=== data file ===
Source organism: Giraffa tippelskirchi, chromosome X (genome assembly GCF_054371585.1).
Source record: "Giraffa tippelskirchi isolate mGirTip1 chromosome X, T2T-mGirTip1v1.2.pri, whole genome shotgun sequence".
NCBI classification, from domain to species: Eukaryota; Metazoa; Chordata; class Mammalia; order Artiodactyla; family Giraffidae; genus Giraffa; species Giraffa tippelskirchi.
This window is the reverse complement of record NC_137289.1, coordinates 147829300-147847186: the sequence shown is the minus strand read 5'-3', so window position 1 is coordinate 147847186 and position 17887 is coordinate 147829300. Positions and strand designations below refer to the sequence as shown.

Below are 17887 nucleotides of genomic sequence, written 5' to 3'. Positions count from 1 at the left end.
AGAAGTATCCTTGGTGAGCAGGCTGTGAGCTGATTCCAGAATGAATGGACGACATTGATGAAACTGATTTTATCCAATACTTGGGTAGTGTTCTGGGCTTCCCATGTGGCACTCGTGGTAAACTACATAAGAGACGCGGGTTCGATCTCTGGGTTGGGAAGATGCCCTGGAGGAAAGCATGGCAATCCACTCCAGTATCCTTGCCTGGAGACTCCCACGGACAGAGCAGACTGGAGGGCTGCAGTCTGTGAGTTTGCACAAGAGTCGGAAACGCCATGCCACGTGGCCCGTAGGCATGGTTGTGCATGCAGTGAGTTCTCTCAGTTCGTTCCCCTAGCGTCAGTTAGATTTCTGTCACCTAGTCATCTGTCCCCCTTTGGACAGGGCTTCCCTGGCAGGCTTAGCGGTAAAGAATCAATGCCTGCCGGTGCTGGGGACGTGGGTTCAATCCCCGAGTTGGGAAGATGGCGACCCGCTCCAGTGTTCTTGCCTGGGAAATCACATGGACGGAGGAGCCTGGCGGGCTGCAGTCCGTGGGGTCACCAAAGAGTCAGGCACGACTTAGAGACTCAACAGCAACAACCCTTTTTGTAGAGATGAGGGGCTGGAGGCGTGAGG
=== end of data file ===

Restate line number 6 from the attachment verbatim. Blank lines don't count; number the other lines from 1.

AGAAGTATCCTTGGTGAGCAGGCTGTGAGCTGATTCCAGAATGAATGGACGACATTGATGAAACTGATTTTATCCAATACTTGGGTAGTGTTCTGGGCTTCCCATGTGGCACTCGTGGTAAACTACATAAGAGACGCGGGTTCGATCTCTGGGTTGGGAAGATGCCCTGGAGGAAAGCATGGCAATCCACTCCAGTATCCTTGCCTGGAGACTCCCACGGACAGAGCAGACTGGAGGGCTGCAGTCTGTGAGTTTGCACAAGAGTCGGAAACGCCATGCCACGTGGCCCGTAGGCATGGTTGTGCATGCAGTGAGTTCTCTCAGTTCGTTCCCCTAGCGTCAGTTAGATTTCTGTCACCTAGTCATCTGTCCCCCTTTGGACAGGGCTTCCCTGGCAGGCTTAGCGGTAAAGAATCAATGCCTGCCGGTGCTGGGGACGTGGGTTCAATCCCCGAGTTGGGAAGATGGCGACCCGCTCCAGTGTTCTTGCCTGGGAAATCACATGGACGGAGGAGCCTGGCGGGCTGCAGTCCGTGGGGTCACCAAAGAGTCAGGCACGACTTAGAGACTCAACAGCAACAACCCTTTTTGTAGAGATGAGGGGCTGGAGGCGTGAGG